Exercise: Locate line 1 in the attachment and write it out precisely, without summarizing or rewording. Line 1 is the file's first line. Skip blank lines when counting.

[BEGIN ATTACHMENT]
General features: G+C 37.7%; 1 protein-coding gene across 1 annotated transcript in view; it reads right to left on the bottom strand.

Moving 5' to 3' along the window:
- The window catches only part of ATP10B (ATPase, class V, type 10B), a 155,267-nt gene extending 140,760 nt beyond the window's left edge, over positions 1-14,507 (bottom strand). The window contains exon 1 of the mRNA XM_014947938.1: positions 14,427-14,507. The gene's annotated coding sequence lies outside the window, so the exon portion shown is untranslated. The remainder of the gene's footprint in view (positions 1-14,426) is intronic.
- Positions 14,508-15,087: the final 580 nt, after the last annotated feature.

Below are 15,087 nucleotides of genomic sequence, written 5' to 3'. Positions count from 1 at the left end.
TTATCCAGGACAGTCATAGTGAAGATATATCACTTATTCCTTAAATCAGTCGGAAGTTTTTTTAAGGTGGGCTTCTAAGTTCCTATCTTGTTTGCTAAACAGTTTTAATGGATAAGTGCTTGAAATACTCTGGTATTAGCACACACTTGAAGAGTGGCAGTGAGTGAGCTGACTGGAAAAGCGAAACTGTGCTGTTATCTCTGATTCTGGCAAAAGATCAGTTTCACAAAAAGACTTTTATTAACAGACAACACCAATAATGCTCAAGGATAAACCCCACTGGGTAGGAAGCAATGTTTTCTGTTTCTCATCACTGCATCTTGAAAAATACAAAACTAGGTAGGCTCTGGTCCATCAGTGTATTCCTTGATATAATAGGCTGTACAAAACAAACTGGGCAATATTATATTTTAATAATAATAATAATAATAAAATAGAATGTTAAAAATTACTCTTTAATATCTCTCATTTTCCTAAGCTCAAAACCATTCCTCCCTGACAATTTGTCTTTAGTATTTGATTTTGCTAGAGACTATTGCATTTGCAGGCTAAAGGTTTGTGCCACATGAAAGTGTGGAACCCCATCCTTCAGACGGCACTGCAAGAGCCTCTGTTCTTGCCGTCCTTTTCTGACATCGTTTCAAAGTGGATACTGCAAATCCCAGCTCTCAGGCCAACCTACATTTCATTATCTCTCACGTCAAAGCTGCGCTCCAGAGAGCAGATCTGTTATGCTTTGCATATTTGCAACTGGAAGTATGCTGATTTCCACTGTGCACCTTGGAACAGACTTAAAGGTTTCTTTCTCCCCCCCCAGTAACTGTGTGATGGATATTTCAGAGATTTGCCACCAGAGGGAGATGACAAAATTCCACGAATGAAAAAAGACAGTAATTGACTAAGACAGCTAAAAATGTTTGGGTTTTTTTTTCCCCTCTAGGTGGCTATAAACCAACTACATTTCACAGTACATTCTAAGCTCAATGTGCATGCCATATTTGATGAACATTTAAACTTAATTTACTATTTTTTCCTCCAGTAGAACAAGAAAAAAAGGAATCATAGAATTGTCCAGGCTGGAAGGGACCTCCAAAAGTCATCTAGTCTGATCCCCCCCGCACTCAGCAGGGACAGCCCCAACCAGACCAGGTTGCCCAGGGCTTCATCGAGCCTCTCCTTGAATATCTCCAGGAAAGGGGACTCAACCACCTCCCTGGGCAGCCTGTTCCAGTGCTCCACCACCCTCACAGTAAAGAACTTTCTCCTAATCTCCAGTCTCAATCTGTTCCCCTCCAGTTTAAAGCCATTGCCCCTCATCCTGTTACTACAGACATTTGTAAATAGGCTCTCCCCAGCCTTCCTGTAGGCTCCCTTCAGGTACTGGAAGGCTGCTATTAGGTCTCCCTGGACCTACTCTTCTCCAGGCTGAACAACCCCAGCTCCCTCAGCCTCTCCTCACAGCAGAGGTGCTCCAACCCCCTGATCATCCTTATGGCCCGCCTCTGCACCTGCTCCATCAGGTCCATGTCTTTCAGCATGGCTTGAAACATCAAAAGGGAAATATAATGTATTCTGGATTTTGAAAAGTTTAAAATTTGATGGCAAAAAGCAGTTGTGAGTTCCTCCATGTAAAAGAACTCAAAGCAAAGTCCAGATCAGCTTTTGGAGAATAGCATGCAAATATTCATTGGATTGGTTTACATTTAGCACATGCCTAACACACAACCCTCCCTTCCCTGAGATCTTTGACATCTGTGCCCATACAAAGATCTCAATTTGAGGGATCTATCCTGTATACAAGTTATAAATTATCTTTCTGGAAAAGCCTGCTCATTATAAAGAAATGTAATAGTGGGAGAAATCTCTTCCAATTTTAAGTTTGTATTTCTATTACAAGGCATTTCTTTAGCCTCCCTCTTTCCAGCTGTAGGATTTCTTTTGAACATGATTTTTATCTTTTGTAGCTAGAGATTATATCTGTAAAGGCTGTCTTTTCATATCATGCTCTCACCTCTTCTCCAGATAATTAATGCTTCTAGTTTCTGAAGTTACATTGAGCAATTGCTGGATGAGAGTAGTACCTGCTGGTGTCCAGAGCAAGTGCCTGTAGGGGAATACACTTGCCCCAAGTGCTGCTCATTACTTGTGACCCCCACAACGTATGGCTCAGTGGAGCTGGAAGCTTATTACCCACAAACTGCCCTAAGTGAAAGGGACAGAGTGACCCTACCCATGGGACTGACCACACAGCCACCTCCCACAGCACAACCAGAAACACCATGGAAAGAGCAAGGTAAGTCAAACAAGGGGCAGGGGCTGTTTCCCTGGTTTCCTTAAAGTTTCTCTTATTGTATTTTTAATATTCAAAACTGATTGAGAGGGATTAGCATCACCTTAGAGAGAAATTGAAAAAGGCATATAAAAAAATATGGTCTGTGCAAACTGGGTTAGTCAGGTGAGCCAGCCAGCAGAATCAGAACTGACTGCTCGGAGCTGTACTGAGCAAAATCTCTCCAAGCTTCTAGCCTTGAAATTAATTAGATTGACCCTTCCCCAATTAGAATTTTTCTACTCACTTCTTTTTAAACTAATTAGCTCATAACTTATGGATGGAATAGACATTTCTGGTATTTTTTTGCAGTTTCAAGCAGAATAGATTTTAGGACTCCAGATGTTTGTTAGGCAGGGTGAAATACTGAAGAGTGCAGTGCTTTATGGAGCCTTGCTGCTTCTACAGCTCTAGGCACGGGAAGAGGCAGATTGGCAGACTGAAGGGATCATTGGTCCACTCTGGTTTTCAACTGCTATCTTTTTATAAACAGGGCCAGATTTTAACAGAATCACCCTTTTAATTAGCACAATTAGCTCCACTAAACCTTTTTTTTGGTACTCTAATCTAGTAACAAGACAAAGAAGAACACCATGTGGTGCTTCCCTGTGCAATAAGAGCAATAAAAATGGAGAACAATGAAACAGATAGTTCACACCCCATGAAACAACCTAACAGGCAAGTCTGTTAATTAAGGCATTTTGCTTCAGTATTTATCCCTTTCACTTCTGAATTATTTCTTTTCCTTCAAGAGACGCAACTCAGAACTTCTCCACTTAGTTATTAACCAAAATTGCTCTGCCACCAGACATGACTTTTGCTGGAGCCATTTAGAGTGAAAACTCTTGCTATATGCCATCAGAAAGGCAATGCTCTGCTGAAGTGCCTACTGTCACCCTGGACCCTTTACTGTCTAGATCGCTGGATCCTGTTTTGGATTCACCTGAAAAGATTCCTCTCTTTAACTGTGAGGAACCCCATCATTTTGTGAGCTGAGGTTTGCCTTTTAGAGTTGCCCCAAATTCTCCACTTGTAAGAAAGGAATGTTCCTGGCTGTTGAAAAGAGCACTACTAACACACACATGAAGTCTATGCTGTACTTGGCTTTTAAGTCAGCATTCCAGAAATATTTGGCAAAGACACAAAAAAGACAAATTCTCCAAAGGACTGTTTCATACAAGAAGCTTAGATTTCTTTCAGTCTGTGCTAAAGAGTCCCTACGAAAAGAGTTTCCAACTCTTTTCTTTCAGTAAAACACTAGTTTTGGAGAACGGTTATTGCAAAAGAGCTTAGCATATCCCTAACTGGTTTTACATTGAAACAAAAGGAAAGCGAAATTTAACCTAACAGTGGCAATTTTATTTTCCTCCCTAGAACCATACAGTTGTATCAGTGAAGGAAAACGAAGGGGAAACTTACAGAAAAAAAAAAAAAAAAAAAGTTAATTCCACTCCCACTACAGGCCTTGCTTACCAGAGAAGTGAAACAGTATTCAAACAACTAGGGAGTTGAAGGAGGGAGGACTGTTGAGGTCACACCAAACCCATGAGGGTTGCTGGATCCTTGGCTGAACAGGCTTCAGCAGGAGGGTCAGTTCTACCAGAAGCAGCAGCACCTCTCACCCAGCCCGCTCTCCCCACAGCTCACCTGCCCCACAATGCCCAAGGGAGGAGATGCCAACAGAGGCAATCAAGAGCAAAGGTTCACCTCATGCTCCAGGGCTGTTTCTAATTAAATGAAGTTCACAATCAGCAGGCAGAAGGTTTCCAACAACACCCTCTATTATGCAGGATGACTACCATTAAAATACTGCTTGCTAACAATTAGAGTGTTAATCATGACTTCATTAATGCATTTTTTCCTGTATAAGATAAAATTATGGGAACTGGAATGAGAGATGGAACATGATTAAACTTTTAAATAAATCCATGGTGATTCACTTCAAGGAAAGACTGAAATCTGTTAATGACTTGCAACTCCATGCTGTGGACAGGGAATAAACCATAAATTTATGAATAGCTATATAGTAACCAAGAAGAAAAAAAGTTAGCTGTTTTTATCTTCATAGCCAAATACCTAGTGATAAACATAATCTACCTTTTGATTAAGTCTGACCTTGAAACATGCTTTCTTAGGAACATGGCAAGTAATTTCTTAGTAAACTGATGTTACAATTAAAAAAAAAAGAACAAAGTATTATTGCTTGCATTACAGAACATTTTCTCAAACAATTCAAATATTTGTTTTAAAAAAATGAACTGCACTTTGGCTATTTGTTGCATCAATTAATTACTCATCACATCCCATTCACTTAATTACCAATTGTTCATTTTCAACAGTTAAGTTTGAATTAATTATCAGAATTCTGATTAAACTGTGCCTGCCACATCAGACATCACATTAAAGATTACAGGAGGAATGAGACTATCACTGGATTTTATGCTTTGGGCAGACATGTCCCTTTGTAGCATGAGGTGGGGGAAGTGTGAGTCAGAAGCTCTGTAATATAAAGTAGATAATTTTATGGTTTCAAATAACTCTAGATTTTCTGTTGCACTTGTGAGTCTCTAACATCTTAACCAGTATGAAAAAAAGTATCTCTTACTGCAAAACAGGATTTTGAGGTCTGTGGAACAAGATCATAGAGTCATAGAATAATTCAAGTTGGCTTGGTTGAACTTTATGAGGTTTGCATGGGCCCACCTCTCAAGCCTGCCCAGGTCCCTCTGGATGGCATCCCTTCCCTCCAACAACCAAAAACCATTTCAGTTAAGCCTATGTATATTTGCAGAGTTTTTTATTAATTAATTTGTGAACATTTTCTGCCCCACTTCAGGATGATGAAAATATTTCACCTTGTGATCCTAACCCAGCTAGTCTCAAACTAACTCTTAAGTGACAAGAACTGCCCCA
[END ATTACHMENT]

General features: G+C 37.7%; 1 protein-coding gene across 1 annotated transcript in view; it reads right to left on the bottom strand.